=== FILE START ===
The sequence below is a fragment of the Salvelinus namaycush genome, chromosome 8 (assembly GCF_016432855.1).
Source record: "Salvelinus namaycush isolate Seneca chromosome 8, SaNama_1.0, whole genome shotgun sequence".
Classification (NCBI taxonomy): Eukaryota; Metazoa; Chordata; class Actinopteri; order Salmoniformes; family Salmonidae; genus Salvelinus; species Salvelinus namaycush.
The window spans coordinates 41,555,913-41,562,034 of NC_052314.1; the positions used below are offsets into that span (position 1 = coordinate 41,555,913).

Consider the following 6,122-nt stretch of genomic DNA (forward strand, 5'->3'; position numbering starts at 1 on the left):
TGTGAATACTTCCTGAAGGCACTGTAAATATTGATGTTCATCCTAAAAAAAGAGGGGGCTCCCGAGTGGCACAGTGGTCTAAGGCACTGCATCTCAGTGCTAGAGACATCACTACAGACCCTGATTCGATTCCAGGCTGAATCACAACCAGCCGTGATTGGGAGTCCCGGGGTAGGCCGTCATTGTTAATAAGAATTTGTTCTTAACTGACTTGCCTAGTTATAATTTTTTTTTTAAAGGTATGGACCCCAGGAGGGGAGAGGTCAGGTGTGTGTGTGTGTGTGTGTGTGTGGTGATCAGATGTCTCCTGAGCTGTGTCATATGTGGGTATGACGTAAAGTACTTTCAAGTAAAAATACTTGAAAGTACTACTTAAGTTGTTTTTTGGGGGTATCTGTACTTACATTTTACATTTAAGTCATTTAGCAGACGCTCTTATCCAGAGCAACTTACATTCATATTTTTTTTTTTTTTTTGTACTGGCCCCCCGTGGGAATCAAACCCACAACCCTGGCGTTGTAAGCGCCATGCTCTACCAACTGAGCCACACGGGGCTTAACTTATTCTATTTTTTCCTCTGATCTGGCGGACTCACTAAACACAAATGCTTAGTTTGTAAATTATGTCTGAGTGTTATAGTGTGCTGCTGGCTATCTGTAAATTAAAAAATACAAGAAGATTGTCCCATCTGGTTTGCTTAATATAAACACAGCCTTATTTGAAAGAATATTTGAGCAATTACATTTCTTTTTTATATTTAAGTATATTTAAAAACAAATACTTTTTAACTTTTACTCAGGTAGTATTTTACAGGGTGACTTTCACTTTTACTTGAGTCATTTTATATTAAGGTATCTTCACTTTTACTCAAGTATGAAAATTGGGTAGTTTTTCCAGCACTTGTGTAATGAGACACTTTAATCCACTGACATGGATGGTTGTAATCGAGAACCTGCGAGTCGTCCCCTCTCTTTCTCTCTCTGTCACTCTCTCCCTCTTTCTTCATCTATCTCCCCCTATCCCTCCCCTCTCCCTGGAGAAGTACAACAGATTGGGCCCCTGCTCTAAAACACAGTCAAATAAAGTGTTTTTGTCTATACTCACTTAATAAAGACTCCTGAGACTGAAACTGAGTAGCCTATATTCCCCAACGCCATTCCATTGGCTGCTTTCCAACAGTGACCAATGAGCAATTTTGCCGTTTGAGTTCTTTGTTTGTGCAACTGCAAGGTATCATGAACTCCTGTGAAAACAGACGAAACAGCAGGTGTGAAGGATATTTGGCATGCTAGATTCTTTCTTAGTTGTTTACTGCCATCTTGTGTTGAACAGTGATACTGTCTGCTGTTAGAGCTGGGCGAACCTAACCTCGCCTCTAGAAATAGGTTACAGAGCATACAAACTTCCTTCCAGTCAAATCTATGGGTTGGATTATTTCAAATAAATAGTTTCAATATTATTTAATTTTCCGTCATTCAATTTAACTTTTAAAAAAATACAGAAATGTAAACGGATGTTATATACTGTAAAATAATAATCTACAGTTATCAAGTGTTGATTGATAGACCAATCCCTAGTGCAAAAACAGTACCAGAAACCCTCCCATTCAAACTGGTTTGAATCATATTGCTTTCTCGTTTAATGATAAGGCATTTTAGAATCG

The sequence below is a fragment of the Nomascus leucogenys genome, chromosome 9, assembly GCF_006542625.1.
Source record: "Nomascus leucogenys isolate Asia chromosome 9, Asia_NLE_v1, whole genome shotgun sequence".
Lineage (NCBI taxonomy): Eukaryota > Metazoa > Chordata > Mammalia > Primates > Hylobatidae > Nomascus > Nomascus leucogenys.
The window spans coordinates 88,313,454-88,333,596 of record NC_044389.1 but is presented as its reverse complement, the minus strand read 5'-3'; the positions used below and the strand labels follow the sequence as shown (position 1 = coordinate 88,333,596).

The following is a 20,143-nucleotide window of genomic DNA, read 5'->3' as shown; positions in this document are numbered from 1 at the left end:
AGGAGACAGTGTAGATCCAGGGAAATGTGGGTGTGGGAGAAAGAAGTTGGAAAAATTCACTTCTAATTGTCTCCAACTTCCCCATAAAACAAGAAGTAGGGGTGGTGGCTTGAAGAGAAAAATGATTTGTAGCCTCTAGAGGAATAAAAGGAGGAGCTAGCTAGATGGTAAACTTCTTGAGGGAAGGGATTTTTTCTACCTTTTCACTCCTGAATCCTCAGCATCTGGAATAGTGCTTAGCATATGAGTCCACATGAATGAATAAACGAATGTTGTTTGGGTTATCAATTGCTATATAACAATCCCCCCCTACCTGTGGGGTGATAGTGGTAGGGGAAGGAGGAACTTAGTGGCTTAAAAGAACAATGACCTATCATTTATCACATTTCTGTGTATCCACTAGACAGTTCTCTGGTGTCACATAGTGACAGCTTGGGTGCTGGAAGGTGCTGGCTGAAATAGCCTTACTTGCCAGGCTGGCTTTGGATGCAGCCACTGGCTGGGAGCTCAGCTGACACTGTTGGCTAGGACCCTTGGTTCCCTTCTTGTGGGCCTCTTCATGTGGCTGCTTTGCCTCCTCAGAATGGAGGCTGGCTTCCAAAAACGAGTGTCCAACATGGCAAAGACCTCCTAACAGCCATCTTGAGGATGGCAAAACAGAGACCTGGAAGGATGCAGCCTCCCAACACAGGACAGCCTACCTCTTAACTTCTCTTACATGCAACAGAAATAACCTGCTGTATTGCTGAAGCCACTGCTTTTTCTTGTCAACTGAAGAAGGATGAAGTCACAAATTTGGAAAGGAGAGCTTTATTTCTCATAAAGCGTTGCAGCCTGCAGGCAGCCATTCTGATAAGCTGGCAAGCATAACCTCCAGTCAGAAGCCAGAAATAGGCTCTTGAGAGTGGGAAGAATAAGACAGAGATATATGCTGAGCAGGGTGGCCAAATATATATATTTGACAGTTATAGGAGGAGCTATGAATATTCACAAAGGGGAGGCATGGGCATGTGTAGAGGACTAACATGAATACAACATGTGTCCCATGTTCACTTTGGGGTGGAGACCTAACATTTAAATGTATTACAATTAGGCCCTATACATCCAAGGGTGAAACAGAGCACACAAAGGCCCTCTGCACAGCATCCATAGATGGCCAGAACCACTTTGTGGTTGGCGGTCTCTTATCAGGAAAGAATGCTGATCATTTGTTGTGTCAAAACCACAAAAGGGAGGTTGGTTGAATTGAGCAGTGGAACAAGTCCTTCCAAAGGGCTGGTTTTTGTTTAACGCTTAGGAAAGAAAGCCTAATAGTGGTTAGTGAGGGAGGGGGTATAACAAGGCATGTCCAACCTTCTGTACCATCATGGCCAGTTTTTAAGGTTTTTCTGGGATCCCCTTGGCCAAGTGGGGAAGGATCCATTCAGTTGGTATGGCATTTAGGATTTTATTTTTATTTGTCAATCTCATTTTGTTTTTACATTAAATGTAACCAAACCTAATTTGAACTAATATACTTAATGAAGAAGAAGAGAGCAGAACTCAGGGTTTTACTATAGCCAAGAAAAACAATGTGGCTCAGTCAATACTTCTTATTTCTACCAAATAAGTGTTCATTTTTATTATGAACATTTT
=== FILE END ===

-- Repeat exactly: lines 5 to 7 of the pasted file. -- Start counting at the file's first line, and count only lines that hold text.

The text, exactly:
Consider the following 6,122-nt stretch of genomic DNA (forward strand, 5'->3'; position numbering starts at 1 on the left):
TGTGAATACTTCCTGAAGGCACTGTAAATATTGATGTTCATCCTAAAAAAAGAGGGGGCTCCCGAGTGGCACAGTGGTCTAAGGCACTGCATCTCAGTGCTAGAGACATCACTACAGACCCTGATTCGATTCCAGGCTGAATCACAACCAGCCGTGATTGGGAGTCCCGGGGTAGGCCGTCATTGTTAATAAGAATTTGTTCTTAACTGACTTGCCTAGTTATAATTTTTTTTTTAAAGGTATGGACCCCAGGAGGGGAGAGGTCAGGTGTGTGTGTGTGTGTGTGTGTGTGGTGATCAGATGTCTCCTGAGCTGTGTCATATGTGGGTATGACGTAAAGTACTTTCAAGTAAAAATACTTGAAAGTACTACTTAAGTTGTTTTTTGGGGGTATCTGTACTTACATTTTACATTTAAGTCATTTAGCAGACGCTCTTATCCAGAGCAACTTACATTCATATTTTTTTTTTTTTTTTGTACTGGCCCCCCGTGGGAATCAAACCCACAACCCTGGCGTTGTAAGCGCCATGCTCTACCAACTGAGCCACACGGGGCTTAACTTATTCTATTTTTTCCTCTGATCTGGCGGACTCACTAAACACAAATGCTTAGTTTGTAAATTATGTCTGAGTGTTATAGTGTGCTGCTGGCTATCTGTAAATTAAAAAATACAAGAAGATTGTCCCATCTGGTTTGCTTAATATAAACACAGCCTTATTTGAAAGAATATTTGAGCAATTACATTTCTTTTTTATATTTAAGTATATTTAAAAACAAATACTTTTTAACTTTTACTCAGGTAGTATTTTACAGGGTGACTTTCACTTTTACTTGAGTCATTTTATATTAAGGTATCTTCACTTTTACTCAAGTATGAAAATTGGGTAGTTTTTCCAGCACTTGTGTAATGAGACACTTTAATCCACTGACATGGATGGTTGTAATCGAGAACCTGCGAGTCGTCCCCTCTCTTTCTCTCTCTGTCACTCTCTCCCTCTTTCTTCATCTATCTCCCCCTATCCCTCCCCTCTCCCTGGAGAAGTACAACAGATTGGGCCCCTGCTCTAAAACACAGTCAAATAAAGTGTTTTTGTCTATACTCACTTAATAAAGACTCCTGAGACTGAAACTGAGTAGCCTATATTCCCCAACGCCATTCCATTGGCTGCTTTCCAACAGTGACCAATGAGCAATTTTGCCGTTTGAGTTCTTTGTTTGTGCAACTGCAAGGTATCATGAACTCCTGTGAAAACAGACGAAACAGCAGGTGTGAAGGATATTTGGCATGCTAGATTCTTTCTTAGTTGTTTACTGCCATCTTGTGTTGAACAGTGATACTGTCTGCTGTTAGAGCTGGGCGAACCTAACCTCGCCTCTAGAAATAGGTTACAGAGCATACAAACTTCCTTCCAGTCAAATCTATGGGTTGGATTATTTCAAATAAATAGTTTCAATATTATTTAATTTTCCGTCATTCAATTTAACTTTTAAAAAAATACAGAAATGTAAACGGATGTTATATACTGTAAAATAATAATCTACAGTTATCAAGTGTTGATTGATAGACCAATCCCTAGTGCAAAAACAGTACCAGAAACCCTCCCATTCAAACTGGTTTGAATCATATTGCTTTCTCGTTTAATGATAAGGCATTTTAGAATCG

The sequence below is a fragment of the Nomascus leucogenys genome, chromosome 9, assembly GCF_006542625.1.